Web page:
Funny about Money

The only thing necessary for the triumph of evil is for good men to do nothing. ―Edmund Burke

There, but for…

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…the grace of God!

Ever have one of those experiences when nothing happens to you and that causes you to think thank You, God?

This is different from a close call. In a close call, something does happen to you. An event almost does you in, but you manage either to dodge out of the way or to survive without permanent injury. This is a close call:

I’m about 21. I’m driving through the cotton fields on a two-lane road, headed from a suburb into downtown Phoenix, there to start my day as a receptionist for a law firm. As usual, I’m flying low: around 50 to 60 mph. Two lanes. Country road. In a new 1967 Ford Fairlane that was a certifiable lemon.

As I’m tooling along listening to the radio (The mornin’ sun is risin’/Like a red rubber ballll…), some guy in a pickup pulls off a dirt side road, right in front of me. I’m gonna hit him. My mother told me to watch out for country boys on side roads! Why didn’t I listen?

I slam on the brakes.

The damn car LEAPS into the air (no exaggeration!) and lands in the middle of the oncoming lane.

And yes, there is an oncoming car in the oncoming lane. The driver looks panicked.

At that moment, everything shifts into slow motion. I seem to have half an hour to think about this and contemplate my choices. I can…

jerk the car back into my lane. But the guy who pulled out in front of me is now right beside me, driver-side door to passenger-side door. If I move into the right lane, I will hit him. The recoil may push us both into the oncoming car…

stay where I am and head-on the third driver. Not an option….

at around 50 mph, pull off onto the left-hand shoulder, a strip of dirt that borders an irrigation canal. This may cause my car to roll and I could find myself upside down in the irrigation ditch. But maybe not…

I choose option c) as the least disastrous. Miraculously, the ground is hard enough to support my car’s laboring tires, and miraculously, the car does not spin out of control. The guy in the oncoming car whistles past me. The guy in the pickup proceeds on down the road.

That is a close call because an element of choice occurred after the event began. You’re not saved just by the grace of God, but by a combination of your own volition and God’s grace.

A true thank-You-God moment may be influenced by choices you made before the event occurs, but your escape has nothing to do with choices you make during and after the event.

Example: One of my clients was an economist who had a career as an international banker. He traveled a lot in his business. One day he was flying into a large South American city, where he was to meet with another banking executive about some high-end business matter. Somewhere along the line, his plane was held up, so they were running several hours late coming to their destination.

As they circled around to come in for a landing, he looked out the window and noticed smoke coming out of a large high-rise. Of interest, but he didn’t think much about it.

Once he got into town, though, he discovered the smoking building housed his guy’s office. The fire had broken out a few hours before. And, like many buildings in many third-world countries, it was inadequately designed for fire safety: it had few or no usable fire escapes. The guy had been trapped in his upper-floor office, and he died.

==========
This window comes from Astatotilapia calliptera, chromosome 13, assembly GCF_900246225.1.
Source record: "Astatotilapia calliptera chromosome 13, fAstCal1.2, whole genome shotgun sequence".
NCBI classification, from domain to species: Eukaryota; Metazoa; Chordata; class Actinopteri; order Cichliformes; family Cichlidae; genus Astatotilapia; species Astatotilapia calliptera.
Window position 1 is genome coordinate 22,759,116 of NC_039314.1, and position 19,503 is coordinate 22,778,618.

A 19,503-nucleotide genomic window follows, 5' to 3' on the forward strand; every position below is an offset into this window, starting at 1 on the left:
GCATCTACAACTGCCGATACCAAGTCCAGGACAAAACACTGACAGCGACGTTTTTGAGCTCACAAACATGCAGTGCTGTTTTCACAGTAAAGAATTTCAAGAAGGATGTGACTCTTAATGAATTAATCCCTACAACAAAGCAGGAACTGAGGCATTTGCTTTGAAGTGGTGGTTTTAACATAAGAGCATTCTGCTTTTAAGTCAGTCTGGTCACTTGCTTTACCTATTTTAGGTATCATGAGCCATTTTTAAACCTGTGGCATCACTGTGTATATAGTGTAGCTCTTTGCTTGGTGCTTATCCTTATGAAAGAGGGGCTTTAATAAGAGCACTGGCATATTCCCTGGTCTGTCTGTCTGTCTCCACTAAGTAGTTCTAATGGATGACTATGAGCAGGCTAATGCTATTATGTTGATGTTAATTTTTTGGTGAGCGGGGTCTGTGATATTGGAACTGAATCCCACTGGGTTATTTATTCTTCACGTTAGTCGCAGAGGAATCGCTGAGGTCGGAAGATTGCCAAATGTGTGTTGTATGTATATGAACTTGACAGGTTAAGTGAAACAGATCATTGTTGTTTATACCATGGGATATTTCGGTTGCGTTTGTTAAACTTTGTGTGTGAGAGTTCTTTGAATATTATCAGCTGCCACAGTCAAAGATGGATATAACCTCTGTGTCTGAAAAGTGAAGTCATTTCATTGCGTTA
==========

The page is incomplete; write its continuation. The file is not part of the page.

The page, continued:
Now there you have a thank You-God moment. It was pure, raw luck that my client hadn’t been in the office when the fire started: “a few hours before” was right when the two men had scheduled their meeting. Nothing that either person did could have changed the outcome. The only reason my client survived was that by random chance he happened to get on a plane that was delayed.

I always figure I’ve had a thank You-God moment when I come across a major car wreck, because….if I’d been there 15 minutes or half-an-hour earlier, that could’ve been me in one of those cars. Indeed, I thought I was enjoying one such this very morning when I came across a three-block long back-up at the intersection of two of the busiest arterials in the central city.

The cops had shut both roads down about a quarter-mile in each direction from the wreck. People were winding their way through residential neighborhoods in order to get on their way. Luckily, I contrived to turn left out of a tiny residential lane onto Arterial East-West and continue on my way to the veterinarian’s.

As it turns out, this also wasn’t a true tY-G moment, because no one was killed or even hurt seriously. The only reason the cops were making SUCH a BFD about it was that one of their SUVs was involved. Some guy had sideswiped the cop (?? how hard is it to notice a gigantic white tank with blue stripes all around it and a pair of red bubble-gum machines on top???) and caused the police vehicle to roll.

This happened at 7:00 this morning. I left my house at 10:44, so it was about 10:50 or so by the time I reached the scene of the drama. They had that intersection shut down in four directions for almost four hours!

Forgodsake, they clear out fatalities faster than that.

I surely have had plenty of real tY-G moments, when I and my fellow homicidal drivers missed a monstrously fatal disaster by a matter of minutes. Or even seconds.

How about yourself? Got any good thank You-God stories?

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Author: funny

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